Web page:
Header Leaderboard Ad

Collapse

FASTQ sequence converter

Collapse

Announcement

Collapse
No announcement yet.
X
 
  • Filter
  • Time
  • Show
Clear All
new posts

  • SES
    replied
    Originally posted by kmcarr View Post
    Yes, tis true that the output from sffinfo or sff_extract will have the FASTA and QUAL file entries in the same order. If you can always count on that then by all means design your script around that.

    The sequences were run through the SeqClean cleaning & trimming pipeline first (http://compbio.dfci.harvard.edu/tgi/software/). The final, cleaned FASTA and QUAL files are not matched in terms of order.
    Sorry for just seeing this but the cln2qual script that comes with SeqClean should trim the qual file using the report and take care of that problem.

    Leave a comment:


  • idas
    replied
    Apologies about the delayed response.

    Originally posted by BaCh View Post
    I would expect sff2fastq to work exactly like sff_extract: by using the trim information in the reads within the SFF. But then again I might be totally wrong.

    B.
    Yes the above is correct. sff2fastq is using the trim information embedded within the sff file itself to display the reads.

    sff2fastq is designed to have similar functionality as the 454 tools (like sffinfo) that is produced by 454/Roche. sffinfo outputs trimmed reads by default.

    The '-n' option of sff2fastq (similar to sffinfo) bypasses the trim information encoded in the within sff file and just displays the full raw read data directly.

    To view more information about the original trimming information encoded within the sff file please look at the Data Analysis Software Manual produced by 454. One version of it is available by the following link:

    http://sequence.otago.ac.nz/download...are_Manual.pdf

    Some trimming occurs in the signal processing step of the GS Run Processor application that performs the original base calling from the raw images acquired from the 454 instrument. It trims read ends for low quality and primer sequence (see sections 3.2 and 3.2.2 in the above manual for the details about this process).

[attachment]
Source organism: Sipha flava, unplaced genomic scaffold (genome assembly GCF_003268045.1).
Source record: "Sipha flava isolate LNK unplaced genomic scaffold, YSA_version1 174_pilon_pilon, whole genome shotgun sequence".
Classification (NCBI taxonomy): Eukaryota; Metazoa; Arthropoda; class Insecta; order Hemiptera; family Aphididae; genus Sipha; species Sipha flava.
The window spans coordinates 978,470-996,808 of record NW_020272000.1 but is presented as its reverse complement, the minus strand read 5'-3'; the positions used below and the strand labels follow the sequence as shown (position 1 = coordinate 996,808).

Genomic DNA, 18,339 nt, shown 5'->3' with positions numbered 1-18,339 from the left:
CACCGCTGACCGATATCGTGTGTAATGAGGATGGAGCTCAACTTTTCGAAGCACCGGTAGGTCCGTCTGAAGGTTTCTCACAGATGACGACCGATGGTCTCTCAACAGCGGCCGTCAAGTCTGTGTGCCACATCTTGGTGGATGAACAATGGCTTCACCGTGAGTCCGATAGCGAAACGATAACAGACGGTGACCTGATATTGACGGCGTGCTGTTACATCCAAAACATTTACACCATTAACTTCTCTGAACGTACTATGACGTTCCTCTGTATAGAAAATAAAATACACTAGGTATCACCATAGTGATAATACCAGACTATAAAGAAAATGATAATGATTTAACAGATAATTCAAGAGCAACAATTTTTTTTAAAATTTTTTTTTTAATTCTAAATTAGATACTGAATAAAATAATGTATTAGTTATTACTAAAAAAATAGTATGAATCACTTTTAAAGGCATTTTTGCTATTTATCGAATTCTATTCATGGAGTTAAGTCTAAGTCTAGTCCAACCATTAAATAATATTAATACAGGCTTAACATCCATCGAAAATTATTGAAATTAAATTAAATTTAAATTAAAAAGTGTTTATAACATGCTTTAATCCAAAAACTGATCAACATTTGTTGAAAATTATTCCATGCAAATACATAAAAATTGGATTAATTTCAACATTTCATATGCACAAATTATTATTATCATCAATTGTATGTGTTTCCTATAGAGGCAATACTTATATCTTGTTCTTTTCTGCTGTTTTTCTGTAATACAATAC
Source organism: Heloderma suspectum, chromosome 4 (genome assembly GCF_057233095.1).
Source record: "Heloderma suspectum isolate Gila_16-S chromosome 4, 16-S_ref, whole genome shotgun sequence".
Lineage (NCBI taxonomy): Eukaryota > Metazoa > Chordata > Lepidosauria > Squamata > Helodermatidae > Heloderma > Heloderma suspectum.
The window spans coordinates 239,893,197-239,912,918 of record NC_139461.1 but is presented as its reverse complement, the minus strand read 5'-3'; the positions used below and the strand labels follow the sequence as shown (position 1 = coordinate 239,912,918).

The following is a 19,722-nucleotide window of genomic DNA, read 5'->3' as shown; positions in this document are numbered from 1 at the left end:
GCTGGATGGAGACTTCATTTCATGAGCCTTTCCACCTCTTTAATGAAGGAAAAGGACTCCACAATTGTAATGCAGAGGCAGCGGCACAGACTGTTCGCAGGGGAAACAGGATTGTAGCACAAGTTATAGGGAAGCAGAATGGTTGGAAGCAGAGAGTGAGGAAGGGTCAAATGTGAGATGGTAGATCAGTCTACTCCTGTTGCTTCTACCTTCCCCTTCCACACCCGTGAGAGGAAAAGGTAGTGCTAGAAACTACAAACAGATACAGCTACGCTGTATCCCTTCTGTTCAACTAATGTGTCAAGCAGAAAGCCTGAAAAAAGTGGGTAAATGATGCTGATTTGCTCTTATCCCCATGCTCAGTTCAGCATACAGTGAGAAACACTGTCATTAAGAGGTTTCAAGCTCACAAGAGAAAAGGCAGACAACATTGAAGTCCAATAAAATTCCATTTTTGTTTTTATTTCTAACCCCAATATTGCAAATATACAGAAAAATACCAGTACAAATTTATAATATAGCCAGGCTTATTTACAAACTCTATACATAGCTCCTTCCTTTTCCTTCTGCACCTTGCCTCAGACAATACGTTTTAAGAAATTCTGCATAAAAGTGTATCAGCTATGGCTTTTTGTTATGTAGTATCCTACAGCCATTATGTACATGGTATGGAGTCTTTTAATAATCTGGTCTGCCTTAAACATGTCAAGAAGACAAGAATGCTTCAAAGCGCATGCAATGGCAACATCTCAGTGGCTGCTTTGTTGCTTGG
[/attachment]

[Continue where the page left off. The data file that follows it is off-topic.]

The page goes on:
The format of the trim information that is encoded within the sff file is described in section 13.3.8.2 of the above manual as well

    Does this clarify your question about sff2fastq?

    Leave a comment:


  • BaCh
    replied
    Originally posted by nt2010 View Post
    ∘ sff_extract took > 270sec, output fasta and qual in separate files, quals in number not ASCII
    ∘ sff2fastq took 50 sec
    sff_extract defaults to FASTA + QUAL. To get FASTQ just add "-Q" to the command line.

    sff2fastq is in C, so a 5 to 1 ratio in runtime is not too bad. Also, be careful with paired-end reads if you have them: sff_extract has a pipeline to get them out for you as one would expect them, sequences from sff2fastq you will need to post-process (i.e. split at the right place) yourself.

    Originally posted by nt2010 View Post
    A question to its author: what are the criteria to trim reads? Thanks.
    I would expect sff2fastq to work exactly like sff_extract: by using the trim information in the reads within the SFF. But then again I might be totally wrong.

    B.

    Leave a comment:


  • nt2010
    replied
    I need to convert bunch of sffs to fastq. I did a quick experiment to compare sff2fastq and sff_extract
    ∘ picked a random sff file from my data set: size 2.2G, 662933 reads (after conversion)
    ∘ sff_extract took > 270sec, output fasta and qual in separate files, quals in number not ASCII
    ∘ sff2fastq took 50 sec
    ∘ sff2fastq output trimmed reads by default. There is option to output untrimmed reads. Trimmed reads about half of untrimmed reads in length.
    ∘ sff_extract output untrimmed reads by default, which match exactly the output of sff2fastq.

    I think i'm going to use sff2fastq. A question to its author: what are the criteria to trim reads? Thanks.
    Question to sff2

    Leave a comment:


  • maubp
    replied
    Originally posted by idas View Post